Moving to the United States was supposed to make her feel safer. But when she made the choice to immigrate, she didn’t know the same horrors she sought to escape would await her inside immigrant detention centers.

Editor’s note: This piece contains depictions of sexual abuse and violence.

Growing up in Mexico, transgender activist Gretta Sota Moreno endured physical abuse – both at school and at home – because of her gender identity. At age 7, she recognized that she felt drawn to girl’s clothing. But as society tried to suppress her in the form of taunts and assault, she hid this part of herself.

One day, a then-20-something Gretta said a cop saw residual eyeliner on her lids and attacked her. As she continued to be harassed and mistreated, she began considering making the journey north. At age 30, she left Mexico City to seek a better life in the US, crossing over the deadly Arizona desert in 2003, according to Vice.

By 2006, she started transitioning and taking hormones. Five years later, officers arrested her and transferred her into the custody of Immigration and Customs Enforcement (ICE). She spent about three months at Eloy Detention Center before being released on bond. But a few months later, officers arrested her again and once again handed her over the immigration agents, who placed her at Eloy alongside men for a second time. There, she endured abuse from other inmates and immigration officials.

“From the first day I was in prison, an official called me fa**ot, and there the war was constant as immigration saw me as a threat because I was somewhat of a leader in the transgender community,” Moreno tells me.

“With my own blood I wrote on the wall, ‘No more mistreatment of transgender women in prisons.'”

She alleges that male guards squeezed her breasts and butt. The physical contact was not only unwanted, but as a transgender woman on hormones, it was also painful. For the nearly two years she spent at Eloy, she knew physical abuse could occur at any give moment.

One day in June 2015, as Gretta looked forward to a visit from a local immigration support group, another detainee threatened her – something she believes a facility guard she accused of abuse helped facilitate. The endless sexual harassment and a system that didn’t protect her drove her to take drastic action. Taking the razor she hid in her cell to shave, she began to self-mutilate.

“I remember cutting myself and blood flowing down my legs,” she says. “The toilet all red and with my own blood I wrote on the wall, ‘No more mistreatment of transgender women in prisons.'”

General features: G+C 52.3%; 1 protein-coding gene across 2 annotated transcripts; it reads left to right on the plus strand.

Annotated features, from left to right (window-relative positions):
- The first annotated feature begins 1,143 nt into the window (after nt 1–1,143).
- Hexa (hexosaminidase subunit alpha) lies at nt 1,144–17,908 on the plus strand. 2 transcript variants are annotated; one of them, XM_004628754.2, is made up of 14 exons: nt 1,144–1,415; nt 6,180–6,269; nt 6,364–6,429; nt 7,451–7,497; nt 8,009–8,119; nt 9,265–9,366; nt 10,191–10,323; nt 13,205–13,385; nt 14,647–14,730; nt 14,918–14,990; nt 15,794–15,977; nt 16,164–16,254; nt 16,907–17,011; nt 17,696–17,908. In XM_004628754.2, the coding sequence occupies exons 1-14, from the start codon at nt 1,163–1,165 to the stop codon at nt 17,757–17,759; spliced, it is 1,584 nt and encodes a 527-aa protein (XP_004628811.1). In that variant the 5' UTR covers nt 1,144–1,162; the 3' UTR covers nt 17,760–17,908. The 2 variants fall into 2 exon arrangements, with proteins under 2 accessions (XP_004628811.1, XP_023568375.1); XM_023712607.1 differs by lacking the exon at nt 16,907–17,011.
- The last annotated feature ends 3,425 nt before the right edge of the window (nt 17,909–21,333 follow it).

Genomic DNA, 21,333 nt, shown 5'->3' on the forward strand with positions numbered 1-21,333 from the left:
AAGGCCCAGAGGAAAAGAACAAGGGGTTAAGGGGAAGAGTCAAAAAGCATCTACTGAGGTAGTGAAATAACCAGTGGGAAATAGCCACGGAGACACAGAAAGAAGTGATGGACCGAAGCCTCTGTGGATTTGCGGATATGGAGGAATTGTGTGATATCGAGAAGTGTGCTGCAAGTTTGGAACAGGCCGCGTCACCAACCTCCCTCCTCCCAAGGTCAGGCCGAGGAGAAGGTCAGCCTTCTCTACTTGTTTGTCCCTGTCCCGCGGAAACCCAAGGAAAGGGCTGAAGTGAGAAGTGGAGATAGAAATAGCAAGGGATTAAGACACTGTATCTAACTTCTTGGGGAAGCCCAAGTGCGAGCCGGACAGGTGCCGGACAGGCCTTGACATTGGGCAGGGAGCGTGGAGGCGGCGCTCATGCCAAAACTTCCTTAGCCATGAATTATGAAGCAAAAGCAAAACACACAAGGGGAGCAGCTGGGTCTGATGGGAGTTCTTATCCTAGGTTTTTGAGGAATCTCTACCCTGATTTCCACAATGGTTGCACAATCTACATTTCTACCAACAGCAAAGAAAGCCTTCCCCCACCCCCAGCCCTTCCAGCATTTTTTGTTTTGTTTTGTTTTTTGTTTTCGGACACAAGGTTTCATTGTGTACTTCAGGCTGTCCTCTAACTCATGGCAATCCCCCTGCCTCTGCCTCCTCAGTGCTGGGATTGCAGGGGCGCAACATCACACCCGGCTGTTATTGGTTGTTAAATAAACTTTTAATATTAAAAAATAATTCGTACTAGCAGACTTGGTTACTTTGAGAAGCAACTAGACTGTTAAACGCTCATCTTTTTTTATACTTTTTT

Immigrants say life inside a detention center is dehumanizing. Between minimal health care and the lack of rights, these often for-profit organizations do not treat immigrants with dignity. While there are plenty of reports on the subpar conditions of these immigrant jails, there are many injustices that go unresolved, documented or otherwise. Gretta’s tragic story is just one example of the lengths undocumented immigrants have gone to after being subjected to abusive behavior.

An undocumented Mexican immigrant awaits deportation from the Immigration and Customs Enforcement, center on April 28, 2010 in Phoenix, Arizona. Photo by John Moore/Getty Images News

On January 12, Laura Monterrosa – an immigrant from El Salvador detained at the T. Don Hutto Residential Center – attempted to take her own life. Detained in May 2017, Laura reports that a guard began to sexually abuse her in June.

Following the rise of #MeToo – a hashtag victims of predatory behaviors have used to talk about their experiences – Monterrosa courageously came forward with her story. But days after she shed light on the harassment, ICE said her claims were “unsubstantiated.” Not only was her story dismissed, but she also had to continue seeing her abuser. With no one putting an end to this, Laura took 51 pain pills, attempting to commit suicide.

After returning from the hospital, officials placed her in solitary confinement for 60 hours – an ICE order many believe is retaliatory. There’s also reports that the detention center used isolation as a way to get her to recant her story. In the weeks since her story went viral and put a bigger spotlight on the many ways immigration detention centers treat detainees as dispensable, she remains suicidal. Laura has not received the mental and physical attention she desperately needs.